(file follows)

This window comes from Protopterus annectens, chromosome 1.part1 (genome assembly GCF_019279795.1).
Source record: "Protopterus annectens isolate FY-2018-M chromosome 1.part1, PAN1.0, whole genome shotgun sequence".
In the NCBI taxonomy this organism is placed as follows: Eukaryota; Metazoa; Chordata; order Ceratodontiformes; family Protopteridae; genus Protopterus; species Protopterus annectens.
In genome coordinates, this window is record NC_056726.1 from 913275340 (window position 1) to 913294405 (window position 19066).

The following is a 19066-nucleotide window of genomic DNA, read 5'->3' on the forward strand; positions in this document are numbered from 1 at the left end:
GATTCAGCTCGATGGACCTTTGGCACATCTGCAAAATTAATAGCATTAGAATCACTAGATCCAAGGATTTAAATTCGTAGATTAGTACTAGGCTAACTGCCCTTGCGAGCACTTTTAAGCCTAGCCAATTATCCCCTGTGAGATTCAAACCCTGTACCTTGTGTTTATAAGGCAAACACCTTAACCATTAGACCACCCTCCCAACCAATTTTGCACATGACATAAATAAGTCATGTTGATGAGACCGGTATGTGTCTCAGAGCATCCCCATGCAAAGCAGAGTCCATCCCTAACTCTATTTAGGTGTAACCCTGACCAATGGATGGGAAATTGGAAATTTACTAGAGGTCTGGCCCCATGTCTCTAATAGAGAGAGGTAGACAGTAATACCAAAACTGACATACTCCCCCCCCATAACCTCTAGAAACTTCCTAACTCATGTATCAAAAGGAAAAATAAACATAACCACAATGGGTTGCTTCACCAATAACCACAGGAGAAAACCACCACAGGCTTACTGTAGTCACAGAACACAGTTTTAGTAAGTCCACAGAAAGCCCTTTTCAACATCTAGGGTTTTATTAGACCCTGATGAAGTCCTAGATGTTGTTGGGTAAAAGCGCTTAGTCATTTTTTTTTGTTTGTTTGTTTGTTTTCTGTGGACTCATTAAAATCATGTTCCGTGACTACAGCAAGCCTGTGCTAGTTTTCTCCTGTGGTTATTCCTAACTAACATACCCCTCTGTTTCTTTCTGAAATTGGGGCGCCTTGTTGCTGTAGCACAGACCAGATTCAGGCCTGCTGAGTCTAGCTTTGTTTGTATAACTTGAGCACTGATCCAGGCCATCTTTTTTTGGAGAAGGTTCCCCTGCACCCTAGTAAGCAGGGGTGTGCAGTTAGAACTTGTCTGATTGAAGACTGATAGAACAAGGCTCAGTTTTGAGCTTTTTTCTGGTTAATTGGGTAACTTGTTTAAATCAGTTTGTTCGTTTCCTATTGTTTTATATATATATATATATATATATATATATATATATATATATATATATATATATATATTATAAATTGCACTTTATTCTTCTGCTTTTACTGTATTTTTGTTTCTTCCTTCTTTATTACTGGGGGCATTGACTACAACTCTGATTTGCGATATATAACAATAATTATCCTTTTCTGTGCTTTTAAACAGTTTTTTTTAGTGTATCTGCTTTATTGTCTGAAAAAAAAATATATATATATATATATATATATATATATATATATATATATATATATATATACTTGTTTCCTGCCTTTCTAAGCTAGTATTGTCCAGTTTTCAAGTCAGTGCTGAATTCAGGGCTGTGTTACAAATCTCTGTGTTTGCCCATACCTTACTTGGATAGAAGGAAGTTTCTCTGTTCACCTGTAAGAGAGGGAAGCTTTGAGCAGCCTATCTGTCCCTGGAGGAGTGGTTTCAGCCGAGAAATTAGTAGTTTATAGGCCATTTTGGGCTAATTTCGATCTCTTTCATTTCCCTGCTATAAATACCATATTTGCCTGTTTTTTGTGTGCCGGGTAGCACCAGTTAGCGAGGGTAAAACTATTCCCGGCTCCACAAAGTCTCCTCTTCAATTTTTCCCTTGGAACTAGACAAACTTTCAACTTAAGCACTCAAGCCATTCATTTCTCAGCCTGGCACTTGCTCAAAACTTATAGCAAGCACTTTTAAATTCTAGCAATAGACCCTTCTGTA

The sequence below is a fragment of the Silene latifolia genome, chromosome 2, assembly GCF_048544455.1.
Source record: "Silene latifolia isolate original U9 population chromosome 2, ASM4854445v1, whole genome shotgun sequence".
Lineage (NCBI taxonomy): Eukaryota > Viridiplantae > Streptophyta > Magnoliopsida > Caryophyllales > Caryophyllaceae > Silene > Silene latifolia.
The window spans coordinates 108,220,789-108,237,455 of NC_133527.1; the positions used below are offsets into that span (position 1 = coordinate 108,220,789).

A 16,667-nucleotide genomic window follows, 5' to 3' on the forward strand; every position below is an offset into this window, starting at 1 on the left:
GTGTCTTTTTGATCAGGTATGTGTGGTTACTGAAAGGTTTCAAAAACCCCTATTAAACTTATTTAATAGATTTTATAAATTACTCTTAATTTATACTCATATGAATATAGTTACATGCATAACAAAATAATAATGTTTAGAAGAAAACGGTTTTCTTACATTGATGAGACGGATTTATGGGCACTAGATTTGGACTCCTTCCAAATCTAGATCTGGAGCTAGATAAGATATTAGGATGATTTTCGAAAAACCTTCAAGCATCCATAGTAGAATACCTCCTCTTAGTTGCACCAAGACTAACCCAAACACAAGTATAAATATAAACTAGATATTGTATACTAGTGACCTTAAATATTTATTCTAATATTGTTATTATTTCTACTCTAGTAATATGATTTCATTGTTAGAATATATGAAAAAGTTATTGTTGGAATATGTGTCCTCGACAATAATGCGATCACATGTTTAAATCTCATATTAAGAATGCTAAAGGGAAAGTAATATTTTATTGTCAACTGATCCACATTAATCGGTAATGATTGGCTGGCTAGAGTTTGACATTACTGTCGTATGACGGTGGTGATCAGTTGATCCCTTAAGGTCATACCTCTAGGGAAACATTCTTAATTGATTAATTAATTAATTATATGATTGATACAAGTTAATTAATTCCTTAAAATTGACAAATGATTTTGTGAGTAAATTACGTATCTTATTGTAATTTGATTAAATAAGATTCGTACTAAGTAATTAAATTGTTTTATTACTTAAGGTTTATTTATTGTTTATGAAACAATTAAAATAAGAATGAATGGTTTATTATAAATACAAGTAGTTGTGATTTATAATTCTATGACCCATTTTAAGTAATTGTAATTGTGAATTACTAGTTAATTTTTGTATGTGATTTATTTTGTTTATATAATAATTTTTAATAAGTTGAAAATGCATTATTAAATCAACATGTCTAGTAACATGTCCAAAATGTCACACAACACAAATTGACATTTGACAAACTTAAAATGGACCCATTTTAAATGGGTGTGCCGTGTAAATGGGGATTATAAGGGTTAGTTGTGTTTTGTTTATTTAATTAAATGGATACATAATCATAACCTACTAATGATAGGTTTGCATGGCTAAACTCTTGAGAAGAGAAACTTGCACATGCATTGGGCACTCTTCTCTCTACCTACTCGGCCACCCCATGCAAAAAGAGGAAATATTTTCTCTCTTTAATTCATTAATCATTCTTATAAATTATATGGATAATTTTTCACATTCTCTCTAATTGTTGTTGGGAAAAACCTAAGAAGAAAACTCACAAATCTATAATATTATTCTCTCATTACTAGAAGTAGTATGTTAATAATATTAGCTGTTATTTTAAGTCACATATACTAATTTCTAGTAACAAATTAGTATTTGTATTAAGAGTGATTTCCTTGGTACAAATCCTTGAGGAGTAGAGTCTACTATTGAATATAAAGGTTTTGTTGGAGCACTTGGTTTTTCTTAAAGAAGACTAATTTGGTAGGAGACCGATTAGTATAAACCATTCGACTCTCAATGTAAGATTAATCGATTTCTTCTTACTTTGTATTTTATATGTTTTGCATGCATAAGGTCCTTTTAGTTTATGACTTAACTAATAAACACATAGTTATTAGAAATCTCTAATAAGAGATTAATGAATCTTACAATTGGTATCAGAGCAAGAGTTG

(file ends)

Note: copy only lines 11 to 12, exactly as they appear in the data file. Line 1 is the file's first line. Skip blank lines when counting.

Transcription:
A 16,667-nucleotide genomic window follows, 5' to 3' on the forward strand; every position below is an offset into this window, starting at 1 on the left:
GTGTCTTTTTGATCAGGTATGTGTGGTTACTGAAAGGTTTCAAAAACCCCTATTAAACTTATTTAATAGATTTTATAAATTACTCTTAATTTATACTCATATGAATATAGTTACATGCATAACAAAATAATAATGTTTAGAAGAAAACGGTTTTCTTACATTGATGAGACGGATTTATGGGCACTAGATTTGGACTCCTTCCAAATCTAGATCTGGAGCTAGATAAGATATTAGGATGATTTTCGAAAAACCTTCAAGCATCCATAGTAGAATACCTCCTCTTAGTTGCACCAAGACTAACCCAAACACAAGTATAAATATAAACTAGATATTGTATACTAGTGACCTTAAATATTTATTCTAATATTGTTATTATTTCTACTCTAGTAATATGATTTCATTGTTAGAATATATGAAAAAGTTATTGTTGGAATATGTGTCCTCGACAATAATGCGATCACATGTTTAAATCTCATATTAAGAATGCTAAAGGGAAAGTAATATTTTATTGTCAACTGATCCACATTAATCGGTAATGATTGGCTGGCTAGAGTTTGACATTACTGTCGTATGACGGTGGTGATCAGTTGATCCCTTAAGGTCATACCTCTAGGGAAACATTCTTAATTGATTAATTAATTAATTATATGATTGATACAAGTTAATTAATTCCTTAAAATTGACAAATGATTTTGTGAGTAAATTACGTATCTTATTGTAATTTGATTAAATAAGATTCGTACTAAGTAATTAAATTGTTTTATTACTTAAGGTTTATTTATTGTTTATGAAACAATTAAAATAAGAATGAATGGTTTATTATAAATACAAGTAGTTGTGATTTATAATTCTATGACCCATTTTAAGTAATTGTAATTGTGAATTACTAGTTAATTTTTGTATGTGATTTATTTTGTTTATATAATAATTTTTAATAAGTTGAAAATGCATTATTAAATCAACATGTCTAGTAACATGTCCAAAATGTCACACAACACAAATTGACATTTGACAAACTTAAAATGGACCCATTTTAAATGGGTGTGCCGTGTAAATGGGGATTATAAGGGTTAGTTGTGTTTTGTTTATTTAATTAAATGGATACATAATCATAACCTACTAATGATAGGTTTGCATGGCTAAACTCTTGAGAAGAGAAACTTGCACATGCATTGGGCACTCTTCTCTCTACCTACTCGGCCACCCCATGCAAAAAGAGGAAATATTTTCTCTCTTTAATTCATTAATCATTCTTATAAATTATATGGATAATTTTTCACATTCTCTCTAATTGTTGTTGGGAAAAACCTAAGAAGAAAACTCACAAATCTATAATATTATTCTCTCATTACTAGAAGTAGTATGTTAATAATATTAGCTGTTATTTTAAGTCACATATACTAATTTCTAGTAACAAATTAGTATTTGTATTAAGAGTGATTTCCTTGGTACAAATCCTTGAGGAGTAGAGTCTACTATTGAATATAAAGGTTTTGTTGGAGCACTTGGTTTTTCTTAAAGAAGACTAATTTGGTAGGAGACCGATTAGTATAAACCATTCGACTCTCAATGTAAGATTAATCGATTTCTTCTTACTTTGTATTTTATATGTTTTGCATGCATAAGGTCCTTTTAGTTTATGACTTAACTAATAAACACATAGTTATTAGAAATCTCTAATAAGAGATTAATGAATCTTACAATTGGTATCAGAGCAAGAGTTG